infant mortality, accounting for more
than 20% of infant deaths in the United
States [Heron and Smith, 2007], and
they contribute significantly to hospitalizations in the newborn period and in
childhood [Yoon et al., 1997; Centers
for Disease Control and Prevention,
2007]. The causes of some birth defects
are known. For example, some birth
defects are caused by single-gene disorders or chromosomal abnormalities
[Murray, 2002; Pierpont et al., 2007],
while others are due to prenatal exposures to non-genetic (environmental)
factors, such as medications, infection,
and maternal illness [Jenkins et al.,
2007]. However, for most birth defects,
the etiology is unknown [Nelson and
Holmes, 1989], limiting opportunities
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AMERICAN JOURNAL OF MEDICAL GENETICS PART C (SEMINARS IN MEDICAL GENETICS): DOI 10.1002/ajmg.c
for prevention. Most birth defects are
believed to be caused by a combination
of genetic and environmental factors
[Lidral and Murray, 2004; Willingham
and Baskin, 2007]. Understanding the
genetic component is critical [Khoury
et al., 2005] because this knowledge
(1) improves the accuracy of recurrence
risk counseling for affected families
[Wilkie et al., 2007]; (2) permits identification of genotypes that might increase
susceptibility to a particular environmental risk factor [Shi et al., 2007],
which could lead to targeted preventive
interventions [Khoury et al., 2005];
(3) could lead to identification of
modifiable risk factors weakly associated
with birth defects when examined in the
general population, but more strongly
associated when examined among individuals with a particular genotype
[Khoury et al., 1992a,b, 2005]; and
(4) might result in an improved understanding of pathogenesis and, subsequently, recognition of developmental
pathways potentially amenable to intervention [Khoury et al., 2005].
The National Birth Defects Prevention Study (NBDPS) is an ongoing
case–control study of major birth defects
whose goal is to identify genetic and
environmental risk factors for birth
defects. Incorporating the study of
genetic risk factors into the NBDPS
has presented investigators with several
challenges. Examples of these challenges
include ensuring informed consent in an
ongoing study as new genetic risk factors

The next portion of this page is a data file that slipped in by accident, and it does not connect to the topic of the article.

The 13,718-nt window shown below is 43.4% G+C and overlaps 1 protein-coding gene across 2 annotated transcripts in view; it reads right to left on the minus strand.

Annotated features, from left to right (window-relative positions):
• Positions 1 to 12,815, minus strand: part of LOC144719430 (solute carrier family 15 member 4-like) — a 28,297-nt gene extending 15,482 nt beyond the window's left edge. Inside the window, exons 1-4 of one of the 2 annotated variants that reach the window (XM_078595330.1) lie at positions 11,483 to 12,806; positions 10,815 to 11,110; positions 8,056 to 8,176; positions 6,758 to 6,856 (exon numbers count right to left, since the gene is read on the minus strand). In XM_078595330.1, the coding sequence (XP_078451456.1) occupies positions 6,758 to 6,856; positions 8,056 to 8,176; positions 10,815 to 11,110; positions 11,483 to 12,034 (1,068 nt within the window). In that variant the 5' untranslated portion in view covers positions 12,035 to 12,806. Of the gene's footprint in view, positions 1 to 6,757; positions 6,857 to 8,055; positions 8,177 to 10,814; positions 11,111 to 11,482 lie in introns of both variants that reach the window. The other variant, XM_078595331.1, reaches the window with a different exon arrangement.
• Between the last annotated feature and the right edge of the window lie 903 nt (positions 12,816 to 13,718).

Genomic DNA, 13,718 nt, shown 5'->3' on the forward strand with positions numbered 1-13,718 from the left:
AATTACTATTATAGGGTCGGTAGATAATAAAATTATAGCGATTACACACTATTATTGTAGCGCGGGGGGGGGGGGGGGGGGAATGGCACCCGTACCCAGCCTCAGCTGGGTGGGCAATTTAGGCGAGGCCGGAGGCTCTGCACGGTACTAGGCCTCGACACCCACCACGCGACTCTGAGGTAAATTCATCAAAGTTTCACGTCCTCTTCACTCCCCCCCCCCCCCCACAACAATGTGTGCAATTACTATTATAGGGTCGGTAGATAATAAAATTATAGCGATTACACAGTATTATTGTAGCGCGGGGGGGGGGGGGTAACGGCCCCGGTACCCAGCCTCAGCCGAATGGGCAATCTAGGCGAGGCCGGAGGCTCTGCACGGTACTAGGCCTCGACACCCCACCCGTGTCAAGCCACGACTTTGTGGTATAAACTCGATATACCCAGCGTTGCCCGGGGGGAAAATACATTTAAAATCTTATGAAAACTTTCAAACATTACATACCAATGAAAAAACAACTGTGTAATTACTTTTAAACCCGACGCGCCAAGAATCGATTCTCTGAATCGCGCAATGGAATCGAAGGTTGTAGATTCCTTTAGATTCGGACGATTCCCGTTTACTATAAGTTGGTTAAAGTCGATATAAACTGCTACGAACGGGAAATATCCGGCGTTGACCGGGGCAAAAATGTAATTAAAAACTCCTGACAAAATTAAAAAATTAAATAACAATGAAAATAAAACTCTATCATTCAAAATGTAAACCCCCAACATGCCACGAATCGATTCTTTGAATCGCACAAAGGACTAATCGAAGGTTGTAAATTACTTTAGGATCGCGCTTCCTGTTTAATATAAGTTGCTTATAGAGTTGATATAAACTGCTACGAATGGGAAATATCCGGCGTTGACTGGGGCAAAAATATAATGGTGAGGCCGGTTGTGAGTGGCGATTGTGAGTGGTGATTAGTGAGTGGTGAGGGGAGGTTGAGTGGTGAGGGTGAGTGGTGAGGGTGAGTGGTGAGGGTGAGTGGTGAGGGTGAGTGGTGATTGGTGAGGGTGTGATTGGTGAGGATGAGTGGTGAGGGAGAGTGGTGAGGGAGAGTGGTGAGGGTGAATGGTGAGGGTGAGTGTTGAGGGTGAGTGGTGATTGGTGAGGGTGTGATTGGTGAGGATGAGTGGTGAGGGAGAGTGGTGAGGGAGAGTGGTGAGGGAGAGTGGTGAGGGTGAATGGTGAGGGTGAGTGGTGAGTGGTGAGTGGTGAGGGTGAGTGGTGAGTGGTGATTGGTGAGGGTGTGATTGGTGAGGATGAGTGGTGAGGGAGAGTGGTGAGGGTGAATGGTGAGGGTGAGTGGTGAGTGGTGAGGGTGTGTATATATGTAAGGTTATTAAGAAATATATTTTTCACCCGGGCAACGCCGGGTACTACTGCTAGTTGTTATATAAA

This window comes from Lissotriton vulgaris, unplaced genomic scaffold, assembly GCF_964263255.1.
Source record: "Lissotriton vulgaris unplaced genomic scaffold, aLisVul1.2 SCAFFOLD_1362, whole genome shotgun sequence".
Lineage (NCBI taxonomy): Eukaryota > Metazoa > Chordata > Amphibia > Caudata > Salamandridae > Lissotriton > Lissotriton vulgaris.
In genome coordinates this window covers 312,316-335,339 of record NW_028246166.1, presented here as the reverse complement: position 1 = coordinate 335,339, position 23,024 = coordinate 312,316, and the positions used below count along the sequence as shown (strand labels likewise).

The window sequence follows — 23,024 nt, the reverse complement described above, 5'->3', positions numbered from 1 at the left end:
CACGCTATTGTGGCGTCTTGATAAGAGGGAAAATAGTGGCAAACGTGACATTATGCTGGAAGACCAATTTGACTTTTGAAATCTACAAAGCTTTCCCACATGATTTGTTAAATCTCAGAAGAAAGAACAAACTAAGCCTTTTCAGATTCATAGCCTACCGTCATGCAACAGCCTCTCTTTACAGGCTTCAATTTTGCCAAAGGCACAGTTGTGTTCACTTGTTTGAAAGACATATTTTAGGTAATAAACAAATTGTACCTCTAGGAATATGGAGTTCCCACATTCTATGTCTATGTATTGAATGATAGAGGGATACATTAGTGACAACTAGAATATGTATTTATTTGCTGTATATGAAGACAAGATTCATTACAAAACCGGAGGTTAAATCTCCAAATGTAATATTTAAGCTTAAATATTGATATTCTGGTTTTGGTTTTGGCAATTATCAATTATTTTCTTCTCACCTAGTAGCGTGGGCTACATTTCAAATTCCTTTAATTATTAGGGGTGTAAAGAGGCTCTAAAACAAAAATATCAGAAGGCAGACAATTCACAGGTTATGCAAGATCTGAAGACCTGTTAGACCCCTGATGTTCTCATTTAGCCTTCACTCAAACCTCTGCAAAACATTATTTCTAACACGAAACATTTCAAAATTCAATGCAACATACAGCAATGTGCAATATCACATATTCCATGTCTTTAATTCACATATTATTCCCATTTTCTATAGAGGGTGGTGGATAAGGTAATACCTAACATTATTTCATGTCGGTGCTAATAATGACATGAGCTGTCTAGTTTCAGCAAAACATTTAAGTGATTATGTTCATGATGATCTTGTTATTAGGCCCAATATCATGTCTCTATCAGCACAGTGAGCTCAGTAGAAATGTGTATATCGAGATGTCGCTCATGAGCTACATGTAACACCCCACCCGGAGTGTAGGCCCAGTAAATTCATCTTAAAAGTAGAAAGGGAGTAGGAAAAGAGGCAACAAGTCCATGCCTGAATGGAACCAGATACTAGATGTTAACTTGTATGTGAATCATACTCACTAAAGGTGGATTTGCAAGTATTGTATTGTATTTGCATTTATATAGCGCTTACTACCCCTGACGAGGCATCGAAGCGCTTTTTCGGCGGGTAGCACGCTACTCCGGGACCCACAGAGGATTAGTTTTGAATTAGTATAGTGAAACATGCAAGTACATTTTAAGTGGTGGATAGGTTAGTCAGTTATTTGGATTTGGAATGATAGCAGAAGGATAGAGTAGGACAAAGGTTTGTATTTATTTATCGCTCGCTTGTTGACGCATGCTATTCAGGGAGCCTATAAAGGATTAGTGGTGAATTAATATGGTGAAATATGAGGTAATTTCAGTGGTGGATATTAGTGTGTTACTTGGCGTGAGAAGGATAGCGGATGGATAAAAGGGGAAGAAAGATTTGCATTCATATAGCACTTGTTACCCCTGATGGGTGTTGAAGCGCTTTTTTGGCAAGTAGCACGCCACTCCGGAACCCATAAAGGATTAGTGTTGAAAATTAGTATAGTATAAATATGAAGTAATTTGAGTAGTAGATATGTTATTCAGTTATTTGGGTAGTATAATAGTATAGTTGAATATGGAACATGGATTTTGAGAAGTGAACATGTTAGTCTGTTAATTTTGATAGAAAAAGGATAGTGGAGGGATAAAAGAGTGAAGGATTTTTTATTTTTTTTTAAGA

and novel genetic technologies for study
continue to be identified, achieving a
balance between improving participation using incentives and avoiding coercion, ensuring confidentiality of individual
genetics data, and considering when and
how to report research results to study
participants. Sharing information about
these challenges and how they were
addressed might prove helpful to other
investigators working to integrate genetics into large epidemiological studies.
GENETIC STUDIES IN
THE NBDPS
Infants with one of more than 30 types
of NBDPS-eligible birth defects (case
infants) are ascertained through population-based birth defects surveillance
systems in nine study sites (Arkansas,
California, Georgia, Iowa, Massachusetts, New York, North Carolina, Texas,
and Utah). Infants with defects of known
etiology (i.e., recognized chromosomal
abnormalities or single-gene disorders)
are excluded. Infants without major
birth defects (controls) are randomly
selected from births in the same regions
from which case infants were ascertained, either through birth certificates
or hospital records. Information on
environmental risk factors (e.g., maternal medication use, nutrition, lifestyle,
occupation, and demographics) is obtained through an hour-long maternal
interview conducted by telephone, and
DNA for studies of genetic risk factors is
extracted from self-collected buccal
(cheek) cell samples from case and
control infants and their parents [Yoon
et al., 2001; Rasmussen et al., 2002].
NBDPS investigators initially
planned to use a candidate gene
approach focusing on genes for which
evidence from previous studies indicates
involvement with causation of birth
defects. However, in more recent years,
technological advances have led to
widespread use of genome-wide association studies, an approach that builds on
the recent availability of technologies
that allow genotyping of hundreds of
thousands of polymorphisms and holds
great promise for the identification of
genetic risk factors for complex diseases
[Christensen and Murray, 2007; Samani
et al., 2007]. No knowledge of prior
NBDPS investigators initially
planned to use a candidate gene
approach focusing on genes for
which evidence from previous
studies indicates involvement
with causation of birth defects.
However, in more recent years,
technological advances have
led to widespread use of
41
genome-wide association
studies, an approach that builds
on the recent availability of
technologies that allow
genotyping of hundreds of